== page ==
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The thing about captivity is…

by Christine Mallo (VM16)

At the University of Illinois Wildlife Medical Clinic, our mission is to rehabilitate sick or injured wildlife back to the point where they can be released into their natural habitat. The rewarding emotions you feel after doing such is extremely exciting, and is part of what makes the clinic such a draw for students. I have only been a member of the clinic for over a year now, but my membership in it is something I can carry with me for the rest of my future career as a doctor. I advanced from team member to team leader between my first and second years, and have loved nearly all experiences encountered…except a few…

In the summer of 2013, the clinic was presented with a pretty interesting case, and an animal that not all of us have seen before, a Barn owl. Owls are considered raptors, in that they catch prey using the large talons that they possess. These talons can be very dangerous to handlers as well, so special precautions are taken to keep handlers safe. This particular owl was presented with a fracture in its left leg. Radiographs were done before any surgeries to determine how severe the break was. Luckily, this break was directly in the middle of a bone; the easiest kind to fix because no joints are involved. The members in the summer arranged to have orthopedic surgery performed to stabilize the bones into their proper locations, and to encourage healing. While this procedure is taxing on the animal’s body and lots of physical therapy is needed to keep the patient’s muscles strong, this is not an uncommon procedure in the clinic. The owl was placed on pain medication and anti-inflammatories to reduce the amount of swelling and potential pain associated with the fracture and surgery. Eventually the fracture healed but during this patient’s stay, the real problems occurred!

First off, when wild animals are in captivity, they have a hard time feeling fully comfortable. Although we humans tend to eat more when we are stressed, wildlife tend not to eat. Because of this, my team had to work to cut up and hand feed food to this owl, which is not an easy task! Trying to convince an owl that the food you’re giving it is AWESOME takes a lot of skill, but eventually the patient started to eat on his own. Also, we believe that by moving our patient to one of our larger flight cages, we made it feel like it was in a more natural setting. So far, two goals were accomplished! Our patient’s leg was healing, and it was feeling comfortable enough to eat on its own!

Then…something else happened! Owls are meant to sore and roam the skies freely, with plenty of room to spread their wings. Unfortunately, this bird accidentally banged its left wing on one of the walls of the enclosure on day and the resulting wound was severe enough to require twice daily treatments. Somewhat like our own dog or cat at home (or even ourselves!), when there is a scab, we have to pick at it. This is just what the Barn Owl did! Because he had a little lesion from banging his wing once, he started to pick and pick and pick at his wing to the point that it became very infected and we had to surgically intervene. The Zoo Med doctors had helped us throughout this entire process, but this is really where their expertise came as a huge help. Dr. Whittington was able to “debride” the area on the wing that became infected…twice! Debriding means that the unhealthy tissue is removed, to promote the healthier surrounding skin to heal across the wound. The second time this was done, Dr. Whittington actually sutured the healthy skin back together. After a few more cleanings, the wing was better! Three problems were originally on our list, all of which turned into three solutions!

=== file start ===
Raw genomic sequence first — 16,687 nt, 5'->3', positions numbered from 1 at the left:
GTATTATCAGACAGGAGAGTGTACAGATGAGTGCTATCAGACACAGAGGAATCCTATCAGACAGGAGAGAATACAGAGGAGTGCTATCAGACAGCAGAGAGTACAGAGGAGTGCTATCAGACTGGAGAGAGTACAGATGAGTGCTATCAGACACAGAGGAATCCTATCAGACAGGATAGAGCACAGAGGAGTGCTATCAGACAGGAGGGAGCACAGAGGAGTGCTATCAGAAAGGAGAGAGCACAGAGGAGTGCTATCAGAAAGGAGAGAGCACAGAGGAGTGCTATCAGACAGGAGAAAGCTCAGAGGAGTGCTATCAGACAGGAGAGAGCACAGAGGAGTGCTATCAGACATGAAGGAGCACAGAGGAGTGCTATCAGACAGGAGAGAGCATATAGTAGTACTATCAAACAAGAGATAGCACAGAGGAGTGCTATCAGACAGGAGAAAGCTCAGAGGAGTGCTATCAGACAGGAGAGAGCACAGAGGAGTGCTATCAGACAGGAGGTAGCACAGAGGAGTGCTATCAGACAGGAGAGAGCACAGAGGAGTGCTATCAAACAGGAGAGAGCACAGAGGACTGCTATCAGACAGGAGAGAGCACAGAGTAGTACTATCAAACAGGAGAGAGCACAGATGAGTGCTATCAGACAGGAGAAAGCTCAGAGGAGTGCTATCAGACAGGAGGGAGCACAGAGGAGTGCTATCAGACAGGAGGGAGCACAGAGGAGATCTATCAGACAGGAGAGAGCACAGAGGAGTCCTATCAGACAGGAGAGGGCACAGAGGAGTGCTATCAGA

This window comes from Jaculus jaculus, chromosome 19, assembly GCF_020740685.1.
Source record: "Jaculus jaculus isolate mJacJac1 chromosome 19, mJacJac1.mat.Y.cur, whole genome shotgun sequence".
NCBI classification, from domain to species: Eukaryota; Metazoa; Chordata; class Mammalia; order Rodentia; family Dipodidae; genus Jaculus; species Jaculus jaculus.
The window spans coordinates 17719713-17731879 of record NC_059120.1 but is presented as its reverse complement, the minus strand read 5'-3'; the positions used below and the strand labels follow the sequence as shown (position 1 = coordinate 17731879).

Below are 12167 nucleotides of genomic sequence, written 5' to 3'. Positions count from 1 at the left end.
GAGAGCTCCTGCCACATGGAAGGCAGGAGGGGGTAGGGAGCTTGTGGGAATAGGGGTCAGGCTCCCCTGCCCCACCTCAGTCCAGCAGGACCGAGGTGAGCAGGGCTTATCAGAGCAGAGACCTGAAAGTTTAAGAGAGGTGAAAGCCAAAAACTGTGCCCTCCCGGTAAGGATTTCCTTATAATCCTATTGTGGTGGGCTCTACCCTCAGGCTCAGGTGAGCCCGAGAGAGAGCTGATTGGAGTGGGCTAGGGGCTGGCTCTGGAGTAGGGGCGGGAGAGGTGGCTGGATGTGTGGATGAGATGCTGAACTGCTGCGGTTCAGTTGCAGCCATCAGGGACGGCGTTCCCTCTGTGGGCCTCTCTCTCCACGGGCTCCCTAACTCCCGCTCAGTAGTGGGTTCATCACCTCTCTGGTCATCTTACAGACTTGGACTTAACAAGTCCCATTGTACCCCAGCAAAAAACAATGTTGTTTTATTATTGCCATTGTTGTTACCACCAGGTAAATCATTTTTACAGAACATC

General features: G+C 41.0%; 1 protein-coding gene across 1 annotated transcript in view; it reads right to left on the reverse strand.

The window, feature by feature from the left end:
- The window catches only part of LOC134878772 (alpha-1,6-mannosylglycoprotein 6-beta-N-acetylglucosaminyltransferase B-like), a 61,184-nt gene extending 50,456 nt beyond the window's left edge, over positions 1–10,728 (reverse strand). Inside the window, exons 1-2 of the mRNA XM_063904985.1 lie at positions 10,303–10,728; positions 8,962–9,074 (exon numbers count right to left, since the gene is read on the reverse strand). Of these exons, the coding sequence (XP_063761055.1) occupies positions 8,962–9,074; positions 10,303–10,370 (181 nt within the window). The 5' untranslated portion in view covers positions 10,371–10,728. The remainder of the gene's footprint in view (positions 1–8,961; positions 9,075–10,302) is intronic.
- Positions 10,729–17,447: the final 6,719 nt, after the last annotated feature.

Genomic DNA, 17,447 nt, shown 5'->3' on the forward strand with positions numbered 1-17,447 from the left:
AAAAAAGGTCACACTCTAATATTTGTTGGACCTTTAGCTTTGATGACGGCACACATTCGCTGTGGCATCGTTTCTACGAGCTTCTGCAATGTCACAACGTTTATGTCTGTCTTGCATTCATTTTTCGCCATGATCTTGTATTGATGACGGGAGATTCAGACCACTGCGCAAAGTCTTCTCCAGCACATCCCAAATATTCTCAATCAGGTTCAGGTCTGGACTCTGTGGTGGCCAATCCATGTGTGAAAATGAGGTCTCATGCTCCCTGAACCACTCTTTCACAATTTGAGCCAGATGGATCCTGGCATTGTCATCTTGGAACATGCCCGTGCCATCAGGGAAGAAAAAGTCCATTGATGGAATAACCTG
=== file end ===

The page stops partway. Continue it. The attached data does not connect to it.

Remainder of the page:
After being positive that our patient was healthy enough to leave the critical care that we provide, we contacted the Illinois Raptor Center to send our bird to them for more a more intense flight therapy. This patient spent a total of 75 days in the Wildlife Medical Clinic at the Veterinary Teaching Hospital, and over that time it lost muscle conditioning. If we were to send this patient into the “real world” right away, it may not survive due to being out of shape. At the Illinois Raptor Center, their teams can allot more space to each patient, really making sure that they build their muscles back to being strong and sturdy.

When all was said and done, my team was extremely proud of themselves for being the students fully responsible for the rehab of this accident-prone owl. For a lot of the team, it was their first time handling a bird of prey, and the lessons we learned along the way (myself included!) were incredible. The thing about wildlife is that while we may try our hardest to make their stays as short as possible, sometimes they introduce new problems along the way. But this is part of what our futures as veterinarians will be: problem solving and staying on our toes. It wasn’t always easy, but at the end of the day, we helped to save a life. Who could ask for more than that?

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A Second Chance at Flight

by Malky Weil (VM16)

What do you do when an animal comes in with feather damage but no other evidence of trauma? That was the question we asked when we received our Kestrel patient. She had extensive feather damage on her right wing, including broken feather shafts, and loss of primary feathers. She was unable to sustain flight. We took radiographs (x-rays) to see if there was further trauma not visible or palpable to us. We did not see any bone damage or soft tissue damage to the wing. Everything else on her physical exam was normal. Our one challenge was that we could not release her, although presumably healthy, because she could not fly.